LONG-TERM STUDY OF INHALED PLUTONIUM IN DOGS.
Technical rept., 1 Sep 59-30 Apr 65,
BATTELLE MEMORIAL INST RICHLAND WASH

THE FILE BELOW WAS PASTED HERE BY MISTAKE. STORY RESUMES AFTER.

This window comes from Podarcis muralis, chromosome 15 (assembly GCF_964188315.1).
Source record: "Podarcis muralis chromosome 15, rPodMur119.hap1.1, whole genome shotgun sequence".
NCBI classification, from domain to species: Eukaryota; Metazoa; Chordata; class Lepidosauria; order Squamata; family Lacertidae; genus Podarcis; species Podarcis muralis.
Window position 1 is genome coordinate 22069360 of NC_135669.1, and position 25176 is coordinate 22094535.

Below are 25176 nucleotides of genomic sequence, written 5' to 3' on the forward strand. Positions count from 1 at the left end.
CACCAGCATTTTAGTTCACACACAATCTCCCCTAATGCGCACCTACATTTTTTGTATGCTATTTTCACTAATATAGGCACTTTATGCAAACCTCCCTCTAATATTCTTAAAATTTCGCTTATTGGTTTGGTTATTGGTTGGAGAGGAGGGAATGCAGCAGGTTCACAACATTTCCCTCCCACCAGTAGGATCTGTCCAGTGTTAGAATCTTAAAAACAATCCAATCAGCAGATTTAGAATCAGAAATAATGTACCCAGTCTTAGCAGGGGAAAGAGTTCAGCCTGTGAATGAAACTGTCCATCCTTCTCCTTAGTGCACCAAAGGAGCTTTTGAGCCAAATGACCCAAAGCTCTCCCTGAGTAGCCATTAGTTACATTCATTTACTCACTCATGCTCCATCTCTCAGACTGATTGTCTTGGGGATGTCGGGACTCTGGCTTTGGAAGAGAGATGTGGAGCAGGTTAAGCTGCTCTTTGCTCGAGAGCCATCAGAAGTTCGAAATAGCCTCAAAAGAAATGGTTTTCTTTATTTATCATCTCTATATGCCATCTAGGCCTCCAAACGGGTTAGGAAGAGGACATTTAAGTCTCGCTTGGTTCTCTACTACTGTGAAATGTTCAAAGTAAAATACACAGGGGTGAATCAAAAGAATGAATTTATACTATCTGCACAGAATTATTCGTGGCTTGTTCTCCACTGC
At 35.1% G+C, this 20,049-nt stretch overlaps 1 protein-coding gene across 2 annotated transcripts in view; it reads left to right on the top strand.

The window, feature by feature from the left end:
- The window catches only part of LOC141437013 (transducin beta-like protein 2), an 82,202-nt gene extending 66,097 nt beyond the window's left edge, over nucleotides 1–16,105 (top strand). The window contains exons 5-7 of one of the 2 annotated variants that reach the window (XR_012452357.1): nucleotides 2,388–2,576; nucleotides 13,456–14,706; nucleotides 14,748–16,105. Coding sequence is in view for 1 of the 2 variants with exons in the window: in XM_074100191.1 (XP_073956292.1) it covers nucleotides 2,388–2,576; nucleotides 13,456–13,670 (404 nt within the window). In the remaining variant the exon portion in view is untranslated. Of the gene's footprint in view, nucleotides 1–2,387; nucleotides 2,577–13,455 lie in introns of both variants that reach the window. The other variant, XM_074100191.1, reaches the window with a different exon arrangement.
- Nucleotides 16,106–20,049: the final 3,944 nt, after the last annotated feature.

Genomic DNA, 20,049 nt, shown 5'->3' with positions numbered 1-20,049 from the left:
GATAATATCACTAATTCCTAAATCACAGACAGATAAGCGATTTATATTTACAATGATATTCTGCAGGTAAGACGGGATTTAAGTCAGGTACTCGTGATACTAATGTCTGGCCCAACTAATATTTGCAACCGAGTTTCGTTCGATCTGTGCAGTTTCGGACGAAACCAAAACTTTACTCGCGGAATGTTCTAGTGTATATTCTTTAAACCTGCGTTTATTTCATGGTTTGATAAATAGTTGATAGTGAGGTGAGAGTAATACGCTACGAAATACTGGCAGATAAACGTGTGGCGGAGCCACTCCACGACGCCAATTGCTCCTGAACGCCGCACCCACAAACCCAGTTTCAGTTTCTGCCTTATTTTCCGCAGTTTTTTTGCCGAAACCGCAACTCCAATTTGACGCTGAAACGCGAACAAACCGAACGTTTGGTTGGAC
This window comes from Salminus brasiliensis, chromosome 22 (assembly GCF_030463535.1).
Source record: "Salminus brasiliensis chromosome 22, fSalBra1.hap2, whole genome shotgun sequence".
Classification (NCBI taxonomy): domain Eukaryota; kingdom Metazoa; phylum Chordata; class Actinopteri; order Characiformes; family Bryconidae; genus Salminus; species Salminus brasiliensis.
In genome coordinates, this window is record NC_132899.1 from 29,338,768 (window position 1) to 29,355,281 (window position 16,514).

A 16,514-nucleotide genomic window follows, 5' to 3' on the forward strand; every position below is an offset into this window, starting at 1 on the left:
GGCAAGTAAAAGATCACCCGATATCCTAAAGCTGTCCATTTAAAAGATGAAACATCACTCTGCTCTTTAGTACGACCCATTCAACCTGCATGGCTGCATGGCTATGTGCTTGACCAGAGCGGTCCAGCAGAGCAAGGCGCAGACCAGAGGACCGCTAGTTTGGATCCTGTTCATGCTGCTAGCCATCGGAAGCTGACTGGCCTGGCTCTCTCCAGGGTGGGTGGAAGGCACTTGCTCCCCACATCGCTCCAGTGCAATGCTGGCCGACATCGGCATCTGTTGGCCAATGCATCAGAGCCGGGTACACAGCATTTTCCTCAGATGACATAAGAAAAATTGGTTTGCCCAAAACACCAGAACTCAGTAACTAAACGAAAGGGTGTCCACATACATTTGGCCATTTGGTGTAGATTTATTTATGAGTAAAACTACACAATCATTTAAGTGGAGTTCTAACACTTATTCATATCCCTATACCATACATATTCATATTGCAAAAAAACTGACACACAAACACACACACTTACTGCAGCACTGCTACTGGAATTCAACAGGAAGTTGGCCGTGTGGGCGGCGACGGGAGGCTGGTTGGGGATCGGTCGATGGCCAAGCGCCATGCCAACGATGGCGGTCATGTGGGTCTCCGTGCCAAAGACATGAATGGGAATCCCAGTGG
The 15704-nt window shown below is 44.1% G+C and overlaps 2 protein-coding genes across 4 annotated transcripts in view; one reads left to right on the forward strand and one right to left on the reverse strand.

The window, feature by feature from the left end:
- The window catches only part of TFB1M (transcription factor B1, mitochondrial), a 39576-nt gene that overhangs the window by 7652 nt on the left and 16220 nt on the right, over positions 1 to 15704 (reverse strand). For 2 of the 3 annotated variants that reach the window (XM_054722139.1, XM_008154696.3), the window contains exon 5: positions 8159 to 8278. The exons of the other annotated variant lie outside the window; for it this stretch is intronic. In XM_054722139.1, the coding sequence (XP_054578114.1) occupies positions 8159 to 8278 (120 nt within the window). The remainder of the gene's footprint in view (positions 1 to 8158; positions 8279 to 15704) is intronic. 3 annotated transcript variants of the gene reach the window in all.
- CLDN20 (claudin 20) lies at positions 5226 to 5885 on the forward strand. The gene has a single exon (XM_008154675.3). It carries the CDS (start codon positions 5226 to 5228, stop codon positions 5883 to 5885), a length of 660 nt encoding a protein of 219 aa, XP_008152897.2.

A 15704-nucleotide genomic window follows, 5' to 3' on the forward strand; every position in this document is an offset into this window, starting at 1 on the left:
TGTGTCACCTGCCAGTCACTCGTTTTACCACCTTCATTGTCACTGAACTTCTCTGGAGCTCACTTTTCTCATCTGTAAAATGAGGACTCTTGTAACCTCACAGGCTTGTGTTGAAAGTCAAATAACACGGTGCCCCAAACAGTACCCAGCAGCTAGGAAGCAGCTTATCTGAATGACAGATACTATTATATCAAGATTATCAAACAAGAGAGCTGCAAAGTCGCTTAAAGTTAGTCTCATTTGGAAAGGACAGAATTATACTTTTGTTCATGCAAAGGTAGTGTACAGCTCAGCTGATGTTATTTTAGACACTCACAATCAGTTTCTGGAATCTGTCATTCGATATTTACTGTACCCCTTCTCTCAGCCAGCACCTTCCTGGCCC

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To determine the long-term translocation and biological effects of inhaled plutonium, 40 beagle dogs were given a single 10- to 30-min exposure to Pu23902 aerosols. Thirteen dogs died or were sacrificed when clinical signs indicated death was imminent 29 to 66 months postexposure. The body burdens at death ranged from 0.5 to 3 micro Ci with 40 to 75 per cent of the body burden in the lungs, and 20 to 50 per cent in the bronchial and mediastinal lymph nodes. The liver contained 2 to 21 per cent, and the skeleton, 1 to 7 per cent. Cardiopulmonary insufficiency and lymphopenia were the primary clinical signs. Pathology in the lungs consisted of severe fibrosis followed by alveolar cell hyperplasia, and bronchiolar and squamous types of metaplasia. Seven of the 13 animals showed bronchiolo-alveolar carcinomas, an incidence of 18 per cent as compared to a reported canine primary lung-tumor incidence of 0.2 per cent. The bronchial lymph nodes were composed of dense sclerotic connective tissue devoid of any lymphoid element. Metastases of the pulmonary tumor to the bronchial lymph nodes were seen in three animals. Twenty-three dogs with body burden of 0.3 to 1 micro Ci survived 4 to 6 yr after exposure. Author